They passed the week in a state of dizzy expectation and fat-cat satiation, one 24-hour period at a time. After the manicures, there was a picnic and a trip to the bookstore, and frozen yogurt and a trip to the mall to window shop for graduation ideas, and yoga class (to balance things out) and fruit smoothies. The day before our trip to Santa Barbara, their task was to plan, shop for, and prepare dinner and dessert for Dad who would be taking a rare, three-day weekend to catch the last of the spring break fun.

We sat down that night to a homemade pizza (what else would he have wanted?), piled ridiculously high with squash and tomatoes and chicken carmelized with apples and red onion, plus mushrooms and sausage and garlic — and cheese. Lots of cheese. Two pieces of our monsterpiece, and even Josie (aka "The Stomach") had called it quits. So it was nothing short of heroic — a miracle, even — when we all polished off a piece of pudding pie.


I enjoy the quiet when they're gone, but I know that soon enough, I'll have more quiet on my hands than I'll know what to do with. Or maybe not. Maybe that Other Life, the life I've been weaving and wondering about since forever will start to unfold, to fill the space left when they have moved on. But it's days like this, with childhood making a break for it, that I wish we could have more of spring break, or that summer would hurry up and get here, already.

They are back into their routine, with final school projects and rehearsals, and then dress rehearsals, and performances all looming large. This is their busiest time, these last five weeks before school lets out. But they're ready for it, up for the challenge. The break was a good one.

We learned something over the past 10 days, something about slowing down and looking up, about tasting and anticipating, something about smelling roses along the way.

I hope it stays with them.

They do, too.

We all want this kind of spring in our step to last, after all.


Spring Break Photos
Santa Barbara, California
April 17, 2009

At a cafe.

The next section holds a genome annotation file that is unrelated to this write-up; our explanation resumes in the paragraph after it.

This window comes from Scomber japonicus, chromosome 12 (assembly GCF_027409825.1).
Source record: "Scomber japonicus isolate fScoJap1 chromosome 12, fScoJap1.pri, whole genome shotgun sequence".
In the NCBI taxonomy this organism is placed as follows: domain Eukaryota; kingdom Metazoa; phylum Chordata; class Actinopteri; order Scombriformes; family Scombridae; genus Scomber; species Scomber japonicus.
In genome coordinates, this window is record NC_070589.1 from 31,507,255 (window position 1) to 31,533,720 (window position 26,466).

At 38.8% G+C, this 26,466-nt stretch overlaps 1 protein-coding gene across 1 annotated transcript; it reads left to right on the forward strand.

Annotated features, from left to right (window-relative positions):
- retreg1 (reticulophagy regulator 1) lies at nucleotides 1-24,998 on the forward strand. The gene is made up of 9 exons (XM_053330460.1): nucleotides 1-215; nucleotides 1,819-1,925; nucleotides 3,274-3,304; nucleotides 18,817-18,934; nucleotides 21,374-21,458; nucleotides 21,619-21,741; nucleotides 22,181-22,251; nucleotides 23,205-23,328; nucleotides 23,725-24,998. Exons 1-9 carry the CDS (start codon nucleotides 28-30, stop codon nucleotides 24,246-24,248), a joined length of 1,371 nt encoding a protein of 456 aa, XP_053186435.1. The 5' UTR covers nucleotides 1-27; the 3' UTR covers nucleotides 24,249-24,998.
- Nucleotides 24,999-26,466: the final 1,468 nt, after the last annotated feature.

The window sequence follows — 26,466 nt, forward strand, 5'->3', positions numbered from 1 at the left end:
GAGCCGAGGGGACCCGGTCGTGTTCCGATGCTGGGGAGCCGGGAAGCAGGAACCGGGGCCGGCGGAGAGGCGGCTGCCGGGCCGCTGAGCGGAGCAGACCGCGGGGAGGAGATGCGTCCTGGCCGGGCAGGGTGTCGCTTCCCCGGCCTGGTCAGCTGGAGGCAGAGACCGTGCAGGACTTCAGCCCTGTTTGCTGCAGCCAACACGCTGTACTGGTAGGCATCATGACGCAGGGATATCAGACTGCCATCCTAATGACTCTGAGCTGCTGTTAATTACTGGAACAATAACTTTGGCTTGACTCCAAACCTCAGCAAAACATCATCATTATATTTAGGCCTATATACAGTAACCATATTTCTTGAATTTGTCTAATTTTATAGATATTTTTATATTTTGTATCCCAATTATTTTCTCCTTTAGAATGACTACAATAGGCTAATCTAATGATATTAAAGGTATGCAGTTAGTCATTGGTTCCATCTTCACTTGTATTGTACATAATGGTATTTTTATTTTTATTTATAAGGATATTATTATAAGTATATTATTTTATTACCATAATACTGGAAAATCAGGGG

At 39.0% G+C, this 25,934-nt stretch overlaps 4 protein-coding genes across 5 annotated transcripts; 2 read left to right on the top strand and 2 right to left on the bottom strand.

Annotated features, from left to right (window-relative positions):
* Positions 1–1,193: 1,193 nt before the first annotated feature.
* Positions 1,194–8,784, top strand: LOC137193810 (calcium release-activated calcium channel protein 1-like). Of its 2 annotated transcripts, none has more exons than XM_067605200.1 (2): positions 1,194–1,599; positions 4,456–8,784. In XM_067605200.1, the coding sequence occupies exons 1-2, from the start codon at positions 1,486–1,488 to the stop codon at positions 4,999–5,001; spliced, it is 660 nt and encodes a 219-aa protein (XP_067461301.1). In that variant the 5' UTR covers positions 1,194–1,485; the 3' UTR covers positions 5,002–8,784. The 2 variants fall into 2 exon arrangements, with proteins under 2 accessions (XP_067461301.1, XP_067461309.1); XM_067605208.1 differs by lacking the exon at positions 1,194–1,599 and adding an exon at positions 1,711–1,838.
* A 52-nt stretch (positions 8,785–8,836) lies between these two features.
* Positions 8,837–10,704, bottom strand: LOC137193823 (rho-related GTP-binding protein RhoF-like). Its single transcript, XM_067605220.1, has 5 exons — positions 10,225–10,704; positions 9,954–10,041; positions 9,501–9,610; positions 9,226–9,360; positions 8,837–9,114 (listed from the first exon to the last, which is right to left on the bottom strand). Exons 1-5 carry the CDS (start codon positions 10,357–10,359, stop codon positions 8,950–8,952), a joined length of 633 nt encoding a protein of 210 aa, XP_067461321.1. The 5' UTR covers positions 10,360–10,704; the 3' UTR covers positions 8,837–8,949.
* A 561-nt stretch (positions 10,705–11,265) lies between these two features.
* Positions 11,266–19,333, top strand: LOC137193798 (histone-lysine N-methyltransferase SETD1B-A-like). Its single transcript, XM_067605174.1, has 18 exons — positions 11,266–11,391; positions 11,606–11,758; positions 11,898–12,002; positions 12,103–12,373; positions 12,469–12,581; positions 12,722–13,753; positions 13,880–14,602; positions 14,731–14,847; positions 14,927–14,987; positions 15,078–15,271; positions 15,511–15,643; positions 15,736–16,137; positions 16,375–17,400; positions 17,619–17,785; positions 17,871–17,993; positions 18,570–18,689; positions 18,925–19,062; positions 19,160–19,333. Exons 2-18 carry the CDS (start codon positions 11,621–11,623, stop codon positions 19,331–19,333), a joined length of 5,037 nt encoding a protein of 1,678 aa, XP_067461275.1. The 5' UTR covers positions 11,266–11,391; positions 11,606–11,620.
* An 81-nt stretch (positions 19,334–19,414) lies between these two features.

Off State Street, a block from the ocean. The stories this door could tell.

Carpinteria, just down the freeway from Santa Barbara. The sun was so bright that day that it washed the color out of the sky. Or that's what you'd think, looking at this picture. Actually, it was true blue. My camera just wasn't up to snuff.

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  1. Pamela,

    I re-read this again this morning and it suddenly struck me that your relationship with your daughters and your writing are equally beautiful.

    Both my daughters are grown -- have careers -- but oddly(??), have moved back home to save $$ before venturing to purchase a place of their own to call home. Your story reminded me of how we spent our spring breaks: cruising to the Outer Banks of North Carolina for a chilly -- but beautiful -- week at the beach with the occasional lighthouse excursion.

    Now, it's just Momma and me and we still eagerly await Spring Break. Our youngest is a teacher and when she goes on break, she has the privilege of watching my Mother-in-law while the wife and I travel. But still, I miss those days with the kids. I'm glad you are enjoying yours -- so few parents really do.

    Ok, I've babbled long enough. Look forward to the next installment of 24h World.

    Best regards,

  2. Mike:

    Thanks for your note. The post (and entire blog, actually) is meant to make me slow down and savor, assuming I have just four years left with my oldest daughter at home, and seven with the youngest. A blink of an eye, as time goes.

    But reading about your not-so-empty nest, maybe we'll have longer than expected after all?

    The Earth Day Date Stamp should be up Tuesday or Wednesday. I'll let you know when it's there.

    Thanks again.